Engineering complex ecosystems

Photo by SAFE Project

Photo: Oliver Wearn

Scientific solutions such as genetic modification are being developed to control species, including insect vectors of disease. Successful implementation on a global scale requires prediction of the effects of management on the human population and the wider ecosystem. Similar challenges apply to tackling crop pests, restoring depleted populations (such as fishery stocks), applying antibiotics to complex bacterial communities, and controlling invasive species – all of these involve managing target populations within a complex ecosystem. Current knowledge has often focused on simplified systems – we need new core biological understanding of interacting systems – and of the limits to predictability in those systems – to take the basic science to a level suitable for prediction. Specific topics will include quantifying ecological and evolutionary interactions in long-term field studies of plant, animal and microbial communities; devising mechanistic models for those communities and testing predictability by setting up replicate communities; linking local findings to regional networks of experiments and prediction at global scales.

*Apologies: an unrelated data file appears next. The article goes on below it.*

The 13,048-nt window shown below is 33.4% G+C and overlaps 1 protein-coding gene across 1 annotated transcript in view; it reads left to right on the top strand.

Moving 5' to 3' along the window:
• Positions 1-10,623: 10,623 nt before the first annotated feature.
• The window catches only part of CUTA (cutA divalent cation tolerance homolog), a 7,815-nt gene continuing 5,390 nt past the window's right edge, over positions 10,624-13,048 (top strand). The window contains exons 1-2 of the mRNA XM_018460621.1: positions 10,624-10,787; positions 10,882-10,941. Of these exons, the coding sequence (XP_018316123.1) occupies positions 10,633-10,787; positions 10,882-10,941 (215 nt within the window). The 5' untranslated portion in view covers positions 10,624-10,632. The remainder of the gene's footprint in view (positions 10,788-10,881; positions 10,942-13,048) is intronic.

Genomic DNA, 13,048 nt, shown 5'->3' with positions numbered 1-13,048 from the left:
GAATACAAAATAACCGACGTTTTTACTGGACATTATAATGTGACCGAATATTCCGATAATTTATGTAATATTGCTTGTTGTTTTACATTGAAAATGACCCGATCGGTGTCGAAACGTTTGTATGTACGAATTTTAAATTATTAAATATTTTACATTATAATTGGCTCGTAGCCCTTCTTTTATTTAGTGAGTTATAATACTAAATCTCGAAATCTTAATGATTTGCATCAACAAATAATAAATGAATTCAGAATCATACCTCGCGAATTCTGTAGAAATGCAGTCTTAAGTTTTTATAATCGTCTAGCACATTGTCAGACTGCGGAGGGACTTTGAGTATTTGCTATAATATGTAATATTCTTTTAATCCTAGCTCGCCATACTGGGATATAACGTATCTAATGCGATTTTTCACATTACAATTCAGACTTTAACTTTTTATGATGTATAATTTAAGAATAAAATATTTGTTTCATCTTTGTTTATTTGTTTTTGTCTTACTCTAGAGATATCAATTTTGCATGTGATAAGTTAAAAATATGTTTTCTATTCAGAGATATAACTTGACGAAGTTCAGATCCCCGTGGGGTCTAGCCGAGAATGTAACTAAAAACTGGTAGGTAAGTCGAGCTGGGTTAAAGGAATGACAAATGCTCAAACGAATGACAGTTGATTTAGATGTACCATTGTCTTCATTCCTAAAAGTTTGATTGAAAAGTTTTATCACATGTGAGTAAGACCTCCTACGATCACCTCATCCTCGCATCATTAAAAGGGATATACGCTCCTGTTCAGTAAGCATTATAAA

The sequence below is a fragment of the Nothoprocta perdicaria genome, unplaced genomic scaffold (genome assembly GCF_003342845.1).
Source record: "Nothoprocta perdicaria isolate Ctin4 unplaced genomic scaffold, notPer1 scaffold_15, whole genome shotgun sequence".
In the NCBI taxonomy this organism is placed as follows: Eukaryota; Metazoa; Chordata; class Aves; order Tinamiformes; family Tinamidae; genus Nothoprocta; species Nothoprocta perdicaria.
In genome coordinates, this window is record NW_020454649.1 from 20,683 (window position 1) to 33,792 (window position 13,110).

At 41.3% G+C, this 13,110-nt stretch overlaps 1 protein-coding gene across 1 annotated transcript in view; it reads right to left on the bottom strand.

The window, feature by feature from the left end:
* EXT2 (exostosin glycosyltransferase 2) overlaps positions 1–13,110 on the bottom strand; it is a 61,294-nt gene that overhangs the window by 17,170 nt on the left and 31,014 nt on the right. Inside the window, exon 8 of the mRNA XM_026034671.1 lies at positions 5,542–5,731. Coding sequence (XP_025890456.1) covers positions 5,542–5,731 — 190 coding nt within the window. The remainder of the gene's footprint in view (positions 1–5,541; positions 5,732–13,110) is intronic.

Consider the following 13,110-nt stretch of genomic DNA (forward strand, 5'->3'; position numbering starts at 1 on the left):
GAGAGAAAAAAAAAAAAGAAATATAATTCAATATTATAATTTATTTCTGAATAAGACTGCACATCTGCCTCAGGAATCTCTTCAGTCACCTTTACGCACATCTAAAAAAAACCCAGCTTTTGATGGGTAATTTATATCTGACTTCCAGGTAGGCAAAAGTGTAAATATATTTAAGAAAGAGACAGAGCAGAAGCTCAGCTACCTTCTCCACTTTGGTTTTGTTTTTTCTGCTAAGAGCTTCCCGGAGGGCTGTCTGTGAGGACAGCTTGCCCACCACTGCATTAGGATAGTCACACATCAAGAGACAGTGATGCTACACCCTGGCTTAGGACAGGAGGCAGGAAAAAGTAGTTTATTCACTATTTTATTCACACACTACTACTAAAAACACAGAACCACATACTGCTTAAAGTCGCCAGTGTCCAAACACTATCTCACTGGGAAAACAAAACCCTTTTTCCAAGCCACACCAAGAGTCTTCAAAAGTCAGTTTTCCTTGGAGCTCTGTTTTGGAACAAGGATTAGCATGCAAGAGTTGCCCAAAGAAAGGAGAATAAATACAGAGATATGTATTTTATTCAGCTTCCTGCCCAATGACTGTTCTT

Example project
SAFE Project The Stability of Altered Forest Ecosystems (SAFE) Project is conducting one of the world’s largest ecological experiments to understand the myriad ways in which logging, deforestation and forest fragmentation modify the functioning of tropical rainforest, impair their ability to deliver ecosystem services that people care about, and reduce their capacity to support the diversity of life.
Summary of the table's contents